welcome To The One Thimble Blog
Do you need to click through a zillion folders to remember where you saved the PDF you *need* for this Christmas custom order? Does the idea of neatly organised PDF’s make you smile? Do you love OT but struggle to remember which issue had which pattern? If you’ve answered YES to these questions then you’re going to love this reminder of one of our most popular blog posts … updated!
I’ve been wondering where to start this series … Then I realised it has to start with backdrops and backgrounds.
Now if you’re a little further along in your handmade photography journey, you might be thinking, oh I know this already, but stay with me … or skip to the end for some tips on backdrops.
When I first started photographing my handmade items I didn’t really give much thought to backgrounds.
I’m embarrassed to say that some of these photos below (…shame … the one in front of the washing machine) were photos I actually used, in my listings on made it and etsy, when I first started sewing to sell.
You know that feeling when you’ve sewn something AMAZING, but when you share a photo of it with your bestie, or in a group or use it for your handmade business’s social media, nobody is as smitten as you are. The frustrating thing is you KNOW that if they could see it in real life, they’d be excited too.
Over the next fortnight I’m going to be sharing tips, tricks, blog posts and links to help your photos live up to your sewing!!!!
Here’s a run down on what we’ll be covering. I’ll update with links as the posts go live!
- Backgrounds & Backdrops for your photographs.
- Check list for a handmade photoshoot.
- Tips for photographing kids
- Photoshoot styling
- Flatlay tips
- The basics of editing your photos in picmonkey
- Taking your DSLR off Auto
- Roundup of my favourite photography posts
You started your handmade business with the encouragement of your friends and family. You paid for a pretty logo, planned your range, agonised over pricing and spent longer than you care to admit daydreaming about how “doing what you love” was going to be the key to financial security. The only problem is, most weeks you’re not hearing the merry ring of sales notifications on your mobile, you’re hearing crickets.
If it makes you happy
It can’t be that bad
If it makes you happy
Then why the hell are you so sad
– extract from Sheryl Crow song “If it makes you happy”
Working from home doing what I love has been my big dream for … well close to forever, but at times loneliness has threatened to turn something that makes me so happy on its head. In case this is something you’ve struggled with too, I thought I’d share the tips that work for me.
1. Make time to see your existing friends.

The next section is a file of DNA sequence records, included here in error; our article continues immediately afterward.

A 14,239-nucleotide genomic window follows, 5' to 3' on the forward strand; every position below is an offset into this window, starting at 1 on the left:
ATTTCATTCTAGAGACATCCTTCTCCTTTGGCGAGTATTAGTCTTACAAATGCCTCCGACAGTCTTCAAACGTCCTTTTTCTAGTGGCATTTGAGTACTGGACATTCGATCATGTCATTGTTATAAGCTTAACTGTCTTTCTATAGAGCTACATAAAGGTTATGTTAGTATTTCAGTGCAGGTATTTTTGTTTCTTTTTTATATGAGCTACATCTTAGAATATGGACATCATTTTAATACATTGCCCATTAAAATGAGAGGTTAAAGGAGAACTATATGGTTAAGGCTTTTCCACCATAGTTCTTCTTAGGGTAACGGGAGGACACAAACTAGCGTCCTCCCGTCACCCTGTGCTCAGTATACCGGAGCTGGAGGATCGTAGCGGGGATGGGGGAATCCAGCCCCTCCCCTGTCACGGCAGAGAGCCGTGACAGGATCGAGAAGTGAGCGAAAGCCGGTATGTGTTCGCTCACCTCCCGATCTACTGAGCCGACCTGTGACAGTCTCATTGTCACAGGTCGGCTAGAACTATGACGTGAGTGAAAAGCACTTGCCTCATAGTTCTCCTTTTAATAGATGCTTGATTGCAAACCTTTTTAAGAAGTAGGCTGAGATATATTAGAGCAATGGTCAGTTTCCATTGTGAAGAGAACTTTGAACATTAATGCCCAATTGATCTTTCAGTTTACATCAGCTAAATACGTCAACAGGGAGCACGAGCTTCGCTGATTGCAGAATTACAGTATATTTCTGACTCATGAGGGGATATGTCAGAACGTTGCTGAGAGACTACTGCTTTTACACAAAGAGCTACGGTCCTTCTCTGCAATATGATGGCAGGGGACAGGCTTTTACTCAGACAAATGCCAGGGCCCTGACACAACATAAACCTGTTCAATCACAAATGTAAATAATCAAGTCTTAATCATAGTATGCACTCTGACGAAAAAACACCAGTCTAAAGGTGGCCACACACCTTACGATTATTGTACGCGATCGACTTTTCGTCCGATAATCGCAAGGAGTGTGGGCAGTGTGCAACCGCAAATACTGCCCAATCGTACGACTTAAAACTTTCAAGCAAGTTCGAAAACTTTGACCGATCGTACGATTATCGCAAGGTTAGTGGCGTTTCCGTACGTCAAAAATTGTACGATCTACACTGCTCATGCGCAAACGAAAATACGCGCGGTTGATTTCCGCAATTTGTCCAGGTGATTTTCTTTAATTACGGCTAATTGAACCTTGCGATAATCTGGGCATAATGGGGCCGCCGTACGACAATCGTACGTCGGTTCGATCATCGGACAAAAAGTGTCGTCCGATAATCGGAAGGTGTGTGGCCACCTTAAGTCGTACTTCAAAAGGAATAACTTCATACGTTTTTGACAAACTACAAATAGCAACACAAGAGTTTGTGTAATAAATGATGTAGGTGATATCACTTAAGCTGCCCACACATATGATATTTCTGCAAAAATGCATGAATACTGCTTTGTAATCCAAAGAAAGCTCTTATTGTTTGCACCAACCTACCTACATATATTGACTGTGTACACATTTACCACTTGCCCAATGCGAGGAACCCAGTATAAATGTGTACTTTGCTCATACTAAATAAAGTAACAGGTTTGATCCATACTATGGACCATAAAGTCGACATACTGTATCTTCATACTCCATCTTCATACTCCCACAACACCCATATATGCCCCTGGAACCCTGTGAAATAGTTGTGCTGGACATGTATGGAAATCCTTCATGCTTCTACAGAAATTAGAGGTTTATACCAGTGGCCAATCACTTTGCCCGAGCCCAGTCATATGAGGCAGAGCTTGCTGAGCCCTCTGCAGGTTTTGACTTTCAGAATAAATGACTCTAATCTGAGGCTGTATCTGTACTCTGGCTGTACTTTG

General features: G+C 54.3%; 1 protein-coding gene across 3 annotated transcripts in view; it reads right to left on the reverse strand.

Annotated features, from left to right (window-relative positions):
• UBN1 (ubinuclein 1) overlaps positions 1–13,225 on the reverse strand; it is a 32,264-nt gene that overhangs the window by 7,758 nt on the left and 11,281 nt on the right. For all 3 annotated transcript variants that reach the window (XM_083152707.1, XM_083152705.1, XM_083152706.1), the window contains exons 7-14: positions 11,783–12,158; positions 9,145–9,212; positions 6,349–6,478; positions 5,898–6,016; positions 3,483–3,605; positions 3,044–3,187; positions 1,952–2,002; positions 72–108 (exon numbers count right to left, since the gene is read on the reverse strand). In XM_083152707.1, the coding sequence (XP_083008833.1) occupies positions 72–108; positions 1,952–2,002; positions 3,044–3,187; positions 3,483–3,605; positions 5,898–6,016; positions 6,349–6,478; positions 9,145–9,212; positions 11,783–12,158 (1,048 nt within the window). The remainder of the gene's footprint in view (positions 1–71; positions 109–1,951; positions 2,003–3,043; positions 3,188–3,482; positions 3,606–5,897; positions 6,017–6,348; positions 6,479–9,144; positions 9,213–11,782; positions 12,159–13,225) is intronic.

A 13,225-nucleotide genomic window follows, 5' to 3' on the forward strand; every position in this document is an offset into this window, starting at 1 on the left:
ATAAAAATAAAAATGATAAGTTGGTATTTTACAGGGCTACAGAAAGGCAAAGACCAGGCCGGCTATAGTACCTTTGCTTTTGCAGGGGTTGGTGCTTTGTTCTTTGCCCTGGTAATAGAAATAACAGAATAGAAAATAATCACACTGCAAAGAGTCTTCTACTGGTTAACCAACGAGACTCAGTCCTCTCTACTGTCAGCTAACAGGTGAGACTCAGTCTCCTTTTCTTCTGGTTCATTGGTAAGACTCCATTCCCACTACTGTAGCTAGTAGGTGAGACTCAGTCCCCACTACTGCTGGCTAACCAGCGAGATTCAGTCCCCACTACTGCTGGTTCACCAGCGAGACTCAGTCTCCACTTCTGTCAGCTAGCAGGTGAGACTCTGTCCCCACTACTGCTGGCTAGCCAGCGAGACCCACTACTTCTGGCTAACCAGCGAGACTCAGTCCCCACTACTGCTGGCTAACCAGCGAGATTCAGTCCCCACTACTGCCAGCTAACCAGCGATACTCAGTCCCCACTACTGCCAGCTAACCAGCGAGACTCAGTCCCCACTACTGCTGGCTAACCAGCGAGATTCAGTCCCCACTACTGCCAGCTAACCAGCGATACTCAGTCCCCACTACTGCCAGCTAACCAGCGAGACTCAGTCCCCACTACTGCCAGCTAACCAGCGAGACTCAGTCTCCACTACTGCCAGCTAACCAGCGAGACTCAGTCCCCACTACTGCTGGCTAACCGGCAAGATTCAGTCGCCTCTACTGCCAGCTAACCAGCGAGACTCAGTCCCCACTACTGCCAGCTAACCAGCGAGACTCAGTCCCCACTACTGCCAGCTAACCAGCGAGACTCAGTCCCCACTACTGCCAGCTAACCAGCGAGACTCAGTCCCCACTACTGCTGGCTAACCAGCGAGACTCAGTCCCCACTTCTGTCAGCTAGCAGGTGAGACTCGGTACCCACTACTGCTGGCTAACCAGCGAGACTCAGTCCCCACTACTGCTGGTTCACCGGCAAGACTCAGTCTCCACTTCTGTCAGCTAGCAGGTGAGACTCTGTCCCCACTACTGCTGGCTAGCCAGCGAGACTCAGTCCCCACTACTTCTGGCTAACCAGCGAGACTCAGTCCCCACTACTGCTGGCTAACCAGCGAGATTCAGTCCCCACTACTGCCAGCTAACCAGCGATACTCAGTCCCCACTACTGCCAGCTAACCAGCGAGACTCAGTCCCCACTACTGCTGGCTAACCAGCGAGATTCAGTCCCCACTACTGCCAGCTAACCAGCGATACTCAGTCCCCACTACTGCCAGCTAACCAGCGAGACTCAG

It can be difficult to prioritise downtime when you work from home, but it’s important to maintain healthy relationships outside of your business. If your existing friends have no interest in your business even better!
Catching up with them will give you a reality check and help you remember that your business is not the be all and end all!
2. Network locally.
Find a local crafting or business group and go along to their meetings. Discussing your business with others in “real life” is very different to only networking online for your business. If you can’t find a group like this consider reaching out to local people you know “online” and starting one with them.
3. Network online.
This is good for you and your business. You can help each other promote your businesses and can serve as “back up plans” for each others businesses if you’re forced to take time off unexpectedly.
4. Have set working hours as much as possible.
Don’t work all the time. It is a temptation to do, “just one more thing” at all hours of the day and night when you work from home, but this can damage your relationships within your immediate family. If you were working for someone else you’d never stand for them keeping you at the office and away from your loved ones all day and all night, so don’t do that to yourself.
5. Take your work out of the house.
Go to a cafe or park to plan or answer emails. Changing your environment can help you feel revived, can spark new ideas and fuel your creativity.
6. Have background noise while working.
Listening to a podcast or playing music can make you feel you’re not alone all the time.
7. Be a good friend.
Remember to check in with others in similar situations. Being there for someone else and understanding that you’re not alone in feeling this way can help you feel less isolated.
8. Collaborate with others on a side project.
Take part in a showcase or charity auction where you have the opportunity to work with others towards a
“greater good”. It’s a fabulous way to reach out to people you wouldn’t otherwise have an opportunity to get to know.
9. Skype or phone someone you’ve met online.
Its a totally different experience to communicate directly rather than just via keyboard with someone you’ve met online. It can help you get to know them even better.
If you’ve got other tips or thoughts on dealing with loneliness when you work from home I’d love to hear!
*** PARTS OF THIS BLOG POST FIRST APPEARED AS AN ARTICLE IN ONE THIMBLE ISSUE 7 ***